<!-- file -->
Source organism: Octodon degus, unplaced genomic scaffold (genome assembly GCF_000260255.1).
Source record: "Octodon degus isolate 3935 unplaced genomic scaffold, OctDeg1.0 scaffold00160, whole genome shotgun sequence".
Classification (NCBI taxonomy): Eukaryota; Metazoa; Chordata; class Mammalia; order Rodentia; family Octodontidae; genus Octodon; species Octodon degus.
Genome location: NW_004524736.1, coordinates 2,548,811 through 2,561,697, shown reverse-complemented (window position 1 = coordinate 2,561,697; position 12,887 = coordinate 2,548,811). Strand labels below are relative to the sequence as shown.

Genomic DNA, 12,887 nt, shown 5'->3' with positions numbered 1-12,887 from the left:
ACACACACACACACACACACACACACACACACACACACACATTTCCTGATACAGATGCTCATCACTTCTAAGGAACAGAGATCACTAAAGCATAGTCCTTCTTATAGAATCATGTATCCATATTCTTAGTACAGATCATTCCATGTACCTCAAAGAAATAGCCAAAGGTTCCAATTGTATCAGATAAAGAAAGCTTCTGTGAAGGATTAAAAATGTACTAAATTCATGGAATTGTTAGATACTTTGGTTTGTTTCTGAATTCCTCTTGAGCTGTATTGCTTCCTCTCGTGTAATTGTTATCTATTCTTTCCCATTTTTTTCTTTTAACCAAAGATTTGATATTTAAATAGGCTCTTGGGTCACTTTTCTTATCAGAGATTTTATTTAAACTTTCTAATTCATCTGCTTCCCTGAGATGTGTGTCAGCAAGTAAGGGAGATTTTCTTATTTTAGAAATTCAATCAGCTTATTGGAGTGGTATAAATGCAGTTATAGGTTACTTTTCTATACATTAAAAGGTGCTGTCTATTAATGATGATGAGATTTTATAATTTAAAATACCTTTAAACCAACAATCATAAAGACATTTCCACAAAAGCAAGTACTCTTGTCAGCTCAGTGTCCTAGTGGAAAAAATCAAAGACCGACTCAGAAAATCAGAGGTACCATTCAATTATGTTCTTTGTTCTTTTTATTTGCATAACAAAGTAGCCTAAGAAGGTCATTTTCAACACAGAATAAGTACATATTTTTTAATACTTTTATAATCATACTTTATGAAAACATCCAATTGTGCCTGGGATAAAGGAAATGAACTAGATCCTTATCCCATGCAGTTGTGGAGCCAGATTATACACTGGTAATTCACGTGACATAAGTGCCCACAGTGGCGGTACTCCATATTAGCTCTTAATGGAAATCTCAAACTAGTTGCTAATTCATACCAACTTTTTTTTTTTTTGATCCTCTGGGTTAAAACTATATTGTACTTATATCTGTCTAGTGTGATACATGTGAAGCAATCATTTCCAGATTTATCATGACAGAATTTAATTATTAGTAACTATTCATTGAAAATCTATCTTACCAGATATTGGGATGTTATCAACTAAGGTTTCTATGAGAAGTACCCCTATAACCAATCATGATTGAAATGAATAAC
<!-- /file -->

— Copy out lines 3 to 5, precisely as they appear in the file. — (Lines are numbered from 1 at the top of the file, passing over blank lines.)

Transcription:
Classification (NCBI taxonomy): Eukaryota; Metazoa; Chordata; class Mammalia; order Rodentia; family Octodontidae; genus Octodon; species Octodon degus.
Genome location: NW_004524736.1, coordinates 2,548,811 through 2,561,697, shown reverse-complemented (window position 1 = coordinate 2,561,697; position 12,887 = coordinate 2,548,811). Strand labels below are relative to the sequence as shown.

Genomic DNA, 12,887 nt, shown 5'->3' with positions numbered 1-12,887 from the left: